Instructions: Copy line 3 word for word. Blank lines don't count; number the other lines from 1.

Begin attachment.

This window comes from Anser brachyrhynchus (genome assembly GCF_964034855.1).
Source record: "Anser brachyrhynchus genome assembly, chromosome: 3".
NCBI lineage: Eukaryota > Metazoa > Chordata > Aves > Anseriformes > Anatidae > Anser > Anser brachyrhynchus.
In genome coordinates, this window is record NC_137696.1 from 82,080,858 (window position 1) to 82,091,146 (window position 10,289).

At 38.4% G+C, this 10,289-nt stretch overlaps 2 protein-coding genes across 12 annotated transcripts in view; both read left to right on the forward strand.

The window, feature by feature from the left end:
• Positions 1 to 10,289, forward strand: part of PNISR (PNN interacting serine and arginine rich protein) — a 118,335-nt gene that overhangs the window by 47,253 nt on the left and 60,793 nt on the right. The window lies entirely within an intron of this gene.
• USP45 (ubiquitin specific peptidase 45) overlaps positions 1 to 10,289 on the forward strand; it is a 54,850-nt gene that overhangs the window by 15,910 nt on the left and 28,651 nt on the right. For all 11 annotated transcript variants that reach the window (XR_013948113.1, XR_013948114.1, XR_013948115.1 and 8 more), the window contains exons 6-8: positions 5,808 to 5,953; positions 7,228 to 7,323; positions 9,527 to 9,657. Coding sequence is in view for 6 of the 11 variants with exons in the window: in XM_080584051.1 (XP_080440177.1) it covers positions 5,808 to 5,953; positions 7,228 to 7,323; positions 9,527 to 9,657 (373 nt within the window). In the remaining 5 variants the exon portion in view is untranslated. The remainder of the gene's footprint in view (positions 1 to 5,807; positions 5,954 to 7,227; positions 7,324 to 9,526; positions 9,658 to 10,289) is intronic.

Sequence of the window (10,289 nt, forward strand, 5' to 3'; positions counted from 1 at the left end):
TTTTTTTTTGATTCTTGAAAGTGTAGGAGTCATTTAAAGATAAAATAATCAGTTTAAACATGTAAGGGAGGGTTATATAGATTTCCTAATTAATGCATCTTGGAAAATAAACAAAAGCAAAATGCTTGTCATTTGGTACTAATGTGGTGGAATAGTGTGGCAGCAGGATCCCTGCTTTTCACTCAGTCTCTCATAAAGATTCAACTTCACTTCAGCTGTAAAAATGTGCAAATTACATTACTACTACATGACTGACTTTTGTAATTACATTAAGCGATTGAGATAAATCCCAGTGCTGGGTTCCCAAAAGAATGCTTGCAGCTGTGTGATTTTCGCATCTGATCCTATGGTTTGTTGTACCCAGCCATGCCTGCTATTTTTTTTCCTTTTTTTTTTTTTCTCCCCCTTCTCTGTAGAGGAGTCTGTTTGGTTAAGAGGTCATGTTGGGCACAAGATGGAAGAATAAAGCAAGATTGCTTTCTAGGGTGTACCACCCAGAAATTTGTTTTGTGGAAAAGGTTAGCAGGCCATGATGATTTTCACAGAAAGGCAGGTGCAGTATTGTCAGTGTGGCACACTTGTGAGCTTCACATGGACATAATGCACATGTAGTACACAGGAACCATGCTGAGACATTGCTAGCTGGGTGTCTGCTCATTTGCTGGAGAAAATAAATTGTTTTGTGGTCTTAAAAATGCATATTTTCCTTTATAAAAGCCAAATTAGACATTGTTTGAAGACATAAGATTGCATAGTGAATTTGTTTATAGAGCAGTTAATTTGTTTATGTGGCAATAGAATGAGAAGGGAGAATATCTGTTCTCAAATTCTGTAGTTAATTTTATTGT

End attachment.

NCBI lineage: Eukaryota > Metazoa > Chordata > Aves > Anseriformes > Anatidae > Anser > Anser brachyrhynchus.